Following St. Thomas, Bertke therefore distinguishes the overriding first principle of moral life and "a series of precepts which, though less universal and therefore less easily known than the first principle, are nevertheless self-evident to all and therefore constitute with it the first class of precepts." They are as follows:
  • good must be done; evil must be avoided (the first principle).
  • being must be conserved.
  • the species must be conserved.
  • act in accordance with rational nature.
  • do unto others as you would have them do unto you.
  • give everyone his due.
As we descend from these self-evident general principles, we encounter a "second group of precepts," easily deduced from the first class, "and which have to do with determined actions or means to the realization of the general goods proposed to man's reason by the various inclinations." Bertke, 43. By and large, this second group of precepts is well-summarized in the Ten Commandments or Decalogue. Though the Ten Commandments are revealed precepts, they are coterminous with precepts of the natural law that are easily deduced from the fundamental principle of the natural moral law and the self-evident principles identified above.***

To St. Thomas the Ten Commandments are a sort of moral plexus which implicitly contain the fundamental precepts of the natural law and, further, implicitly contain the entirety of all further conclusions and determinations. "The first precepts are to be found in the Decalogue as principles are contained in conclusions drawn from them, while the remote precepts are contained in the Decalogue as conclusions in principles." Bertke, 43.†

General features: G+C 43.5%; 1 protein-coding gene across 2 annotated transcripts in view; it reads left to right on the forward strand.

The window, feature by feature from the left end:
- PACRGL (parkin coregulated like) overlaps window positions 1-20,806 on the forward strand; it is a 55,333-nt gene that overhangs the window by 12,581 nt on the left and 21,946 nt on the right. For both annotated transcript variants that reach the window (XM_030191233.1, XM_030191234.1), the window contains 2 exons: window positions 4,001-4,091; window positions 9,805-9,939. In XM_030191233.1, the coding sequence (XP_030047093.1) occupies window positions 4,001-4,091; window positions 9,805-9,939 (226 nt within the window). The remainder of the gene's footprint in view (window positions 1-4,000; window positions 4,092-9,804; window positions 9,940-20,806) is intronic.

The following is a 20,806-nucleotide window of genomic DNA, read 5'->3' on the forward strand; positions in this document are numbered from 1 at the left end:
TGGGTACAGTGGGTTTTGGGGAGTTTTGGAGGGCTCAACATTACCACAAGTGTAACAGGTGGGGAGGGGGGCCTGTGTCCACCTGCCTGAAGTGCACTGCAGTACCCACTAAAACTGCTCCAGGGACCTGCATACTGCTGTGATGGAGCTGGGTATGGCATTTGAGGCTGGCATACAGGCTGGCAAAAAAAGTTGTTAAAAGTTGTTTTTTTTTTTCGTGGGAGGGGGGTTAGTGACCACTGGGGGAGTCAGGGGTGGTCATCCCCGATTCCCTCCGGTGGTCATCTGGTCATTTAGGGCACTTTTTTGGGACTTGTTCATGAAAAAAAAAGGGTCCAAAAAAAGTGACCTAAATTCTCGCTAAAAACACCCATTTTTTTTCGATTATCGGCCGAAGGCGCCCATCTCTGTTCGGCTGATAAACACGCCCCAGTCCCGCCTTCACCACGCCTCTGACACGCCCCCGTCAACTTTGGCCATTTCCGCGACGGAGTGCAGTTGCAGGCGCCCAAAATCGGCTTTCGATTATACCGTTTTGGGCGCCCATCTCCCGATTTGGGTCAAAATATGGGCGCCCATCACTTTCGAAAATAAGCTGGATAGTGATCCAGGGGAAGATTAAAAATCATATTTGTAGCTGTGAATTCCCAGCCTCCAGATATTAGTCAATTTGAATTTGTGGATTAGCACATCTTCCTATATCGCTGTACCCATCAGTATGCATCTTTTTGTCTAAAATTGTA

From the first level and second level precepts we may mover further down the deductive chain of reasoning. At this point we enter more and more remote conclusions or determinations. As we go further down this often times sinuous mental road, matters become more concrete, particularized, contingent, conditional and therefore more mentally tenuous. Commonly, the precepts of this third level are not self-evident or readily obtained by the ordinary man. The ordinary man needs help, either by reliance upon the judgment of a wise and virtuous person or upon positive law (either divine or human) to determine the correct norm of action. It is evident that a huge part of our lives plays out in this third level of precepts. Accordingly, it follows that a large part of our lives must be governed by the judgment of wise men or positive law.††

Error and ignorance of the natural moral law is not "the normal fruit of the mind," and yet, in the state of man as we find him, fallen and with a loss of integral nature, it is the case that error and ignorance are common, and in fact more frequent than truth and knowledge. Mental or moral abnormality is unfortunately common, and we have modern institutions in competition with the Church for man's soul that encourage, promote, and relish in propagandizing error.††† But before we can assess what is abnormal, we need to know what is normal and what may detract from normalcy.